Harvest Sunrise 2016

Harvest Sunrise 2016

Wednesday, August 24, 2016

My Personal Crop Consultant

We are always getting notifications by email, newsletter or farm magazine about the latest crop tours. I'm sure they are wonderful tours. But they can't compare to having my own personal crop consultant take me on a tour of the 2016 fall crops.

HAY, HAY!

Our first stop was a field to see the prairie hay that Randy had baled for a neighbor. (That's in the shot above, framed by my ride for the morning.)
Elsewhere, part of our third cutting of alfalfa was baled up and ready to be moved to the edge of the field. (Cierra got that done on Saturday.) With rain in the forecast on Friday, Randy didn't put down any more hay after he got this baled. However, more of the third cutting was swathed yesterday. So, yes, it will probably rain! If not, the guys will probably rake and bale tonight.
While those hay bales are on long-established fields, Randy also took me to the newest alfalfa field. We got a good stand of alfalfa, though there is also some crabgrass coming up in the field. Turnips are also coming up in the field, but that was by design. Randy planted turnip seeds along with the alfalfa to help with cover and prevent wind erosion as the new field is established.

SUDAN
Photo taken August 1, 2016
We planted sudan in late July and early August.
After a week or so, it was up and growing.
Sudan grows fairly quickly. I took the planting photos on August 1. By August 19, it was ankle height.
Taken August 19, 2016
We usually swath and bale a portion of the sudan. We also leave some of it and fence it off. It will be a fall buffet for some of our cattle.

MILO
It's been a few years since we have grown milo on the County Line. I am glad to see it back. With our abundant rains, it's done well this year.
It's already turning color on its march toward harvest. Kansas has become the Number 1 producer of sorghum, another name for milo. Our acreage devoted to milo won't add a lot to those numbers, but we will add a little to the totals.

SILAGE
The crop towering over my model is silage. This fall, we'll have a crew come in and chop it for silage. It will go into a trench silo, and we'll pull from that "stash" to feed cattle this winter.
This year's rains have helped the silage grow to 12 feet tall. Yes, we got a tape measure and checked!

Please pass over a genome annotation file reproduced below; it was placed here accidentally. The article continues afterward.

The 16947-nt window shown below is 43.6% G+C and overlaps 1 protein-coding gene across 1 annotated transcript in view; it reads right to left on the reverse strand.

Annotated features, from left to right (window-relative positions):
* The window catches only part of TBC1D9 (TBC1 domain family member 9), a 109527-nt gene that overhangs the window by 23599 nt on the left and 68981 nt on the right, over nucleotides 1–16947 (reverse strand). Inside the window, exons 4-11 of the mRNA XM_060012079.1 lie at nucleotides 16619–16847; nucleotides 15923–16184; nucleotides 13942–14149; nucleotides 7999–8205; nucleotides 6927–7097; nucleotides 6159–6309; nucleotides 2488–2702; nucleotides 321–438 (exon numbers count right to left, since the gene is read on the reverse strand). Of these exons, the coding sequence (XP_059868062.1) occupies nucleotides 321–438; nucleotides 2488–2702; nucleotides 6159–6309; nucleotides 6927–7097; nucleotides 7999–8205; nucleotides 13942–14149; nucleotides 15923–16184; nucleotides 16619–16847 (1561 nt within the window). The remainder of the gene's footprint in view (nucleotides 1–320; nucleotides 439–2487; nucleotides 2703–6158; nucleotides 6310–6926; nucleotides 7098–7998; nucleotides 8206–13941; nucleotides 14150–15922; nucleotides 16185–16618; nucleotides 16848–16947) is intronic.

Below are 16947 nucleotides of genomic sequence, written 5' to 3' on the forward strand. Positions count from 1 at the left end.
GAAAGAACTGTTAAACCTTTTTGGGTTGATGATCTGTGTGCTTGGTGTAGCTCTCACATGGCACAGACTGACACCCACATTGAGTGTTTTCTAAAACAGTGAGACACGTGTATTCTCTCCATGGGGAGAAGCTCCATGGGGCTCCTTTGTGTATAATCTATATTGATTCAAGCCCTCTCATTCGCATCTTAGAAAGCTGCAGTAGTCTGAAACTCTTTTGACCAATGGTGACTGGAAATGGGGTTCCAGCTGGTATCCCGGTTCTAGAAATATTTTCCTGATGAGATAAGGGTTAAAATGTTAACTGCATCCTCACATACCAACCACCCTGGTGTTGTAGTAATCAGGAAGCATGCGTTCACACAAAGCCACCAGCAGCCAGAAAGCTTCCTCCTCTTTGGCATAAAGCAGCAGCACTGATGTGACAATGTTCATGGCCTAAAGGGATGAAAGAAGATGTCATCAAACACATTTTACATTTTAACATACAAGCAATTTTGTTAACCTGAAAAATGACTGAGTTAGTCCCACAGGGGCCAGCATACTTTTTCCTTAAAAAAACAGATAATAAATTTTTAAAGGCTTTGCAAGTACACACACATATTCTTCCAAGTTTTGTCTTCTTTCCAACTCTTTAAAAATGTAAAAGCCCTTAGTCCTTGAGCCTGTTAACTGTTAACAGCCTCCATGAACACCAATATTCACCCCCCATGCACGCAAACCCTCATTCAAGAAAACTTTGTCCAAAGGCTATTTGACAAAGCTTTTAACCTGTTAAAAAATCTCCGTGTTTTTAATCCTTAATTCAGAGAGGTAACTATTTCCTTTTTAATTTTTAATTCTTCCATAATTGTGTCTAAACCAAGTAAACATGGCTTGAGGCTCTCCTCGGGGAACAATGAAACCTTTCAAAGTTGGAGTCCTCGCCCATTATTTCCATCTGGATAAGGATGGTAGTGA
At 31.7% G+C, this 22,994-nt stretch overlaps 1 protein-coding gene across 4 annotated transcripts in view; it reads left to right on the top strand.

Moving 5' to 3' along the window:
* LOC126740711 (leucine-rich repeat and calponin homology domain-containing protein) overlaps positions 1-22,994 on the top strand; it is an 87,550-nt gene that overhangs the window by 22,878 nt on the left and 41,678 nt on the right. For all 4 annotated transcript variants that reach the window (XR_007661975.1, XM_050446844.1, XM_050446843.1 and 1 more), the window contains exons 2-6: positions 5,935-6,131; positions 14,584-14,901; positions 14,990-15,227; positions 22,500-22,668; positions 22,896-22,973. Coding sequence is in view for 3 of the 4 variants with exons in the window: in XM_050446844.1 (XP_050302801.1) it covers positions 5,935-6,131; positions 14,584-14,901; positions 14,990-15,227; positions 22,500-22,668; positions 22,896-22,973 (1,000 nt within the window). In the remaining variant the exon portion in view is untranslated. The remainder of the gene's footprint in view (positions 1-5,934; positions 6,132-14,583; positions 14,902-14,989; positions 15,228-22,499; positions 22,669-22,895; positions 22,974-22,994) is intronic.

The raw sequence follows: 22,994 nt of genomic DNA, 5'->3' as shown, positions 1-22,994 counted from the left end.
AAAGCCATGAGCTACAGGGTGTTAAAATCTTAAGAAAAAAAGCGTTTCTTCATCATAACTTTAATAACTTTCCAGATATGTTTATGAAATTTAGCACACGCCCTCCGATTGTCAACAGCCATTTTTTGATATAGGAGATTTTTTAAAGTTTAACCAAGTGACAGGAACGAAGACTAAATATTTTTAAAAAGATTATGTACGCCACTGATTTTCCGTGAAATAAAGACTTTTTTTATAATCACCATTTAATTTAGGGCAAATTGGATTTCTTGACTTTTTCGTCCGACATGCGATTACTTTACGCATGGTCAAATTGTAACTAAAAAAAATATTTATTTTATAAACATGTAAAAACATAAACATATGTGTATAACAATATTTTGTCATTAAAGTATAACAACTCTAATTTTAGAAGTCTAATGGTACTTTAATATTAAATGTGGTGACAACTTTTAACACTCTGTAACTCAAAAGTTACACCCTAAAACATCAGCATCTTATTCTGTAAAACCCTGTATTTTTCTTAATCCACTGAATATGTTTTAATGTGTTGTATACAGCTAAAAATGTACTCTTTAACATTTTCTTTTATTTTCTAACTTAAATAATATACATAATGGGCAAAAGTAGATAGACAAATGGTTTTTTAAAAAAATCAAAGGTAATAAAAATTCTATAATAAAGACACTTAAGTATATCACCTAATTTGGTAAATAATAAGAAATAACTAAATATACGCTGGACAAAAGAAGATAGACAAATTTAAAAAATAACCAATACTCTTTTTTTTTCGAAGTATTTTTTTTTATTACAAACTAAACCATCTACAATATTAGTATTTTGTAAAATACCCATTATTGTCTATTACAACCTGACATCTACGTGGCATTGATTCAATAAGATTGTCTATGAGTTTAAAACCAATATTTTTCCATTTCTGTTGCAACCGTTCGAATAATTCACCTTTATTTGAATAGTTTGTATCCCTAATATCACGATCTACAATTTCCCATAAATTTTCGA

The well-established brace roots help keep the tall plant upright. 

The planter goofed up right here, leaving a swath that didn't get planted. But it made for some interesting light and shadows between rows.

 CORN
This corn is way past corn-on-the-cob stage! Corn was the headliner in a blog earlier in the week. Click here to read about that crop's progress.

Thanks for coming along on the tour. You didn't even have to leave home!

6 comments:

  1. WOW great tour and guide. I have never heard of Milo I will be hitting Google:) You have had a great year. Hug B

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    1. We have had good summer rain, which makes all the difference!

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  2. It's lovely to see the progression of growth of your crops.I had to laugh when I saw the missing rows. Oops!
    Your comment that sorghum is another name for milo, had me thinking of our dairy farm in the 60's. Just recently someone made that same comment as well and I thought they didn't know what they were talking about. My Dad grew sorghum to chaff prior milking time,to feed to the cows as they were milked. At one time he bought bags of crushed milo and fed that. Perhaps it was a dry year and I didn't get the connection. I know I liked eating it as we helped with the milking.

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  3. I don't remember eating milo as a child, but I do remember eating wheat kernels during harvest. Sorghum flour and other sorghum products are becoming more popular in recent years in the U.S. You (or other readers) might be interested in this link that has some sorghum recipes. Whether you actually use them or not, it's interesting to see the diversity of the recipes. http://www.simplysorghum.com/

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  4. I had an unexpected visit from my brother, who lives some distance from, yesterday. I discussed sorghum / milo with him and shared your blog with him. He new they were one. Apparently Dad also grew silage. Ian was mighty impressed with the size of Randy's cobs. All in all, we had a lovely time reminecing of our farm and enjoying yours.

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    1. I'm so glad that the post created a time of family sharing and remembering!

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